Grieving Children in a Pandemic: How Can Child Care Providers Help?

August 14, 2020

a teacher consoles a crying student

These are anxious times for our nation. Children, parents and child care providers are all carrying an extra burden as they deal with the demands and uncertainties of the COVID-19 pandemic. This is an especially difficult time for a child to experience the death of a family member or friend.

Even in the best of times, child care providers and other educators play a unique and powerful role in supporting grieving children. For example, educators can help children understand basic concepts about death. They can be available to talk, and—more importantly—listen to children at a time family members may be less available because of their own grief. Educators can also make accommodations in learning and social activities if children are struggling academically or socially.

These gestures are even more vital during this pandemic. The website of the Coalition to Support Grieving Students offers a wide range of resources, including a selection of written materials and webinars focusing specifically on the COVID-19 pandemic. Child Care Aware® of America is a member of the Coalition.


The Pandemic Makes Children’s Grief More Challenging

While each child’s experience of grief is unique, most grieving children share common characteristics. The COVID-19 pandemic intensifies these. For example, grieving children:

  • Are frightened about their own health or that of people close to them. They often worry that they or loved ones might die. In this pandemic, such things may actually happen.
  • Feel isolated. Grief is powerful and confusing. Both peers and adults may withdraw from a grieving child, not knowing what to say or do. In the COVID-19 world, physical distancing and school closures exacerbate isolation.
  • Experience secondary losses. A grieving child’s family may need to move in with relatives or find less expensive housing. The child may have to attend a new school. Because of financial challenges related to the pandemic, many families are having to make exactly these kinds of changes.
  • May find learning challenging. Academic challenges are common during acute grief. Today, with educators as well as students exploring how to learn differently, such challenges are also common.
  • Find multiple losses even more difficult. In some neighborhoods, children may have lost multiple family members, as well as friends or teachers, to COVID-19.
  • Live in families that are feeling overwhelmed. Grieving families may find it difficult to manage simple daily tasks—shopping, cooking, cleaning. During COVID-19, few families have not also experienced feeling overwhelmed by the challenges of the pandemic.


What Child Care Providers Can Do

  • Keep talking with and listening to children. Grieving children want to have conversations about what is happening to them and their families. Engage them in creative activities, such as drawing, writing poems or dancing that allow them express their emotions. Ask questions about their creative work.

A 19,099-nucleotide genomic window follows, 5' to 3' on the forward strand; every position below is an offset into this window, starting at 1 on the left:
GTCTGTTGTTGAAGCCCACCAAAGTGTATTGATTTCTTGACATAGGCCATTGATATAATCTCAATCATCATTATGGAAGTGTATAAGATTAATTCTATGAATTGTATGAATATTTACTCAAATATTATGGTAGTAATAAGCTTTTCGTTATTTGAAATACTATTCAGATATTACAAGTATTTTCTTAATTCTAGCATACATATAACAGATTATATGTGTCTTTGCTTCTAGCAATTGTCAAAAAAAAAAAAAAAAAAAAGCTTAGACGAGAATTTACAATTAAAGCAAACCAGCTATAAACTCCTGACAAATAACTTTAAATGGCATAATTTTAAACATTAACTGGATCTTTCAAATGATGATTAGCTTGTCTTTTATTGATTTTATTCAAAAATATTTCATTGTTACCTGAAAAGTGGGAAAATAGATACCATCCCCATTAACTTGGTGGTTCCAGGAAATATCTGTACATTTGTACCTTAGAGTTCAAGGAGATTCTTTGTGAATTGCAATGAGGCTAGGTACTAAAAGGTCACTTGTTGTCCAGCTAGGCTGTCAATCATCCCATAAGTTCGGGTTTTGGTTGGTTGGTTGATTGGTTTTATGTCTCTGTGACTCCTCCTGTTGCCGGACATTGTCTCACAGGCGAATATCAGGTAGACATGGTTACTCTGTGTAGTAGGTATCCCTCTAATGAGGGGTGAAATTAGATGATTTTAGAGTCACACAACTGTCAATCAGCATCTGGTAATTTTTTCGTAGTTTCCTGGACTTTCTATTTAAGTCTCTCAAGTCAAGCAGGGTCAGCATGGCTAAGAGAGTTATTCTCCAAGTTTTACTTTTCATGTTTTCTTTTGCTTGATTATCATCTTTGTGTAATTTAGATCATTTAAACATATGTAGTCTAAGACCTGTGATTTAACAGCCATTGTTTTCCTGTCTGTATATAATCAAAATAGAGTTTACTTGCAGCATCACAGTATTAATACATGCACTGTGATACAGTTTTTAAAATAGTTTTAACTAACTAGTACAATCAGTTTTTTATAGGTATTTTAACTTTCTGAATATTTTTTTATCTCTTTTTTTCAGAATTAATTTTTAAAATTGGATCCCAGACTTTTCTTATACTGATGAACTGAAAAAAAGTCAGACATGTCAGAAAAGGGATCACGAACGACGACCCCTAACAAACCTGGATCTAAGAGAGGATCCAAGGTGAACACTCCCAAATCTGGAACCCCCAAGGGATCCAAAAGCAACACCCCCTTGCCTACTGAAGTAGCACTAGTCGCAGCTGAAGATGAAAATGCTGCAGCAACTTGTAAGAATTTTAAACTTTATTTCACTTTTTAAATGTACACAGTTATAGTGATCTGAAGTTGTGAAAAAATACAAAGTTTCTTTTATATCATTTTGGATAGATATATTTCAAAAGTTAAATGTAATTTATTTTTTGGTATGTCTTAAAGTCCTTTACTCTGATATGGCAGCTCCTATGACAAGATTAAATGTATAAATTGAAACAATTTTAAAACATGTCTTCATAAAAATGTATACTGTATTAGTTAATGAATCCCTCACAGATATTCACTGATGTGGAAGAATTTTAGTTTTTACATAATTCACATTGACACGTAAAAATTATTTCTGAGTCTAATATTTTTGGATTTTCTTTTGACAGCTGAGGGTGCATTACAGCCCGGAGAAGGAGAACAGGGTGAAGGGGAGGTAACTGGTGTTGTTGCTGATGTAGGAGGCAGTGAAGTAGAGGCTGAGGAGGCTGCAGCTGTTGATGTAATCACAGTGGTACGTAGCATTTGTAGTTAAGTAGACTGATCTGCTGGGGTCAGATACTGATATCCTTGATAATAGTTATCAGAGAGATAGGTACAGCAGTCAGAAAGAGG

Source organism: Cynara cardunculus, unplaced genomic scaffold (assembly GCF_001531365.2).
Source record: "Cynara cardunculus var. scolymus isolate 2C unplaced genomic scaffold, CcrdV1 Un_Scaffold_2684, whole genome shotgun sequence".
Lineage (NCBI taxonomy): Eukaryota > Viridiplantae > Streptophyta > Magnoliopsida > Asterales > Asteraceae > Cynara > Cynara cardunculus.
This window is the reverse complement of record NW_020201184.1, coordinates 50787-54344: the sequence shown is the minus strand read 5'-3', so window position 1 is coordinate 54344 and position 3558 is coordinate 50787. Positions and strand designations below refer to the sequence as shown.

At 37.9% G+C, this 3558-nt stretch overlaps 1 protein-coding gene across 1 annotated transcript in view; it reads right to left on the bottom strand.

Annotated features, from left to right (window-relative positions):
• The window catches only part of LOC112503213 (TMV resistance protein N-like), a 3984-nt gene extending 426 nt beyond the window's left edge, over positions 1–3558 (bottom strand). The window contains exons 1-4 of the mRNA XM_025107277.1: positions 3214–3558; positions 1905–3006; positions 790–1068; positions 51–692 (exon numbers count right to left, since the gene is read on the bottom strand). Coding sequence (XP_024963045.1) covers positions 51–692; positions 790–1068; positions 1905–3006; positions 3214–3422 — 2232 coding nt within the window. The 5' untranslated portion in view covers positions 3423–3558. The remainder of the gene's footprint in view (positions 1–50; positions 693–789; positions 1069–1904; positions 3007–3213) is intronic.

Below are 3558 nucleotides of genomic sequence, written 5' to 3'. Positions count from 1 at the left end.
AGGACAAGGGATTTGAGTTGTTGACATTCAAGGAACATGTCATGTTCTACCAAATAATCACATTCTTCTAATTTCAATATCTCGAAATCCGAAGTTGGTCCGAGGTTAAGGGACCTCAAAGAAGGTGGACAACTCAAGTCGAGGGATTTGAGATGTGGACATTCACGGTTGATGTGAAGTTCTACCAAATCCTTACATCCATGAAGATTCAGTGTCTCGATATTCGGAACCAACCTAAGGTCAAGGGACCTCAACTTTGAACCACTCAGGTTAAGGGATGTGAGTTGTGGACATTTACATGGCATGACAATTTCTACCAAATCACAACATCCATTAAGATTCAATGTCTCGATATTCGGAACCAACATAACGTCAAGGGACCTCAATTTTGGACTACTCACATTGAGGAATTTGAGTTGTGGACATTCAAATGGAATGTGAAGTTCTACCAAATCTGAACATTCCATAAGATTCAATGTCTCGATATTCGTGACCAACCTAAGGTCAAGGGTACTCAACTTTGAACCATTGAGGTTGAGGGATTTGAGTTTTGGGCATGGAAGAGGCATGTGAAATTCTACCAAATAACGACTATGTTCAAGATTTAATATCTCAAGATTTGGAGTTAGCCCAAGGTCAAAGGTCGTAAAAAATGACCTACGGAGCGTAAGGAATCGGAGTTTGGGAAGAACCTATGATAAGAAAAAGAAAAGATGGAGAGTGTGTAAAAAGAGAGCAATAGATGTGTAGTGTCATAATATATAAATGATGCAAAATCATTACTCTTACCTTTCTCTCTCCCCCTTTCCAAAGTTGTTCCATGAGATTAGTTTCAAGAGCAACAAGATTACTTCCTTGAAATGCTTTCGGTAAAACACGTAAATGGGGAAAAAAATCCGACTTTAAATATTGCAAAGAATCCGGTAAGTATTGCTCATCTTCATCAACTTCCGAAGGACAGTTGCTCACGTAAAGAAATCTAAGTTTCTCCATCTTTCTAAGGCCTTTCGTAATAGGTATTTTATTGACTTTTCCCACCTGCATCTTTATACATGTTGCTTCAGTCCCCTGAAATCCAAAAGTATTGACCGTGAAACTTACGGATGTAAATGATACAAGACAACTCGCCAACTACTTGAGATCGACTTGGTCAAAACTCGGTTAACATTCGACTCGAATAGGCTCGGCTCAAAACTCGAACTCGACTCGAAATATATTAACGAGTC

• Keep talking with parents. Ask parents to let you know if anything has happened in their child’s life that might affect their social and learning interactions. Ask specifically about stressors related to the pandemic—how are the parents doing? How are their kids doing?
  • Provide learning opportunities that talk about troublesome feelings. Help children learn to name difficult emotions such as sadness, anger and fear. Discuss ways to get support for such feelings, as well as how children can support peers.
  • Keep being a resource for grieving children. Explore more of the materials at the Coalition website. Read our book, The Grieving Student: A Teacher’s Guide. (While the suggestions are geared toward school-based educators, most can be adapted for other settings, including childcare programs.)
  • Know that these efforts make a true difference. Your students will remember this period in their life, the losses they suffered, and the sincere assistance you offered them.


This post was written by: David J. Schonfeld, MD, FAAP, is Director of the National Center for School Crisis and Bereavement (NCSB) and a nationally-recognized expert on childhood bereavement and school crisis. Marcia Quackenbush, MS, MFT, MCHES, is a family therapist and health educator who serves as an advisor to the NCSB.


This post is brought to you by CCAoA's Emergency Child Care & Technical Assistance Center™.  Learn more and request technical assistance.

Topics: Coronavirus

Guest Blogger

Written by Guest Blogger

Are you interested in submitting a guest post on Child Care Aware® of America's Blog? Let us know what topic you'd like to share by filling out the form on this page.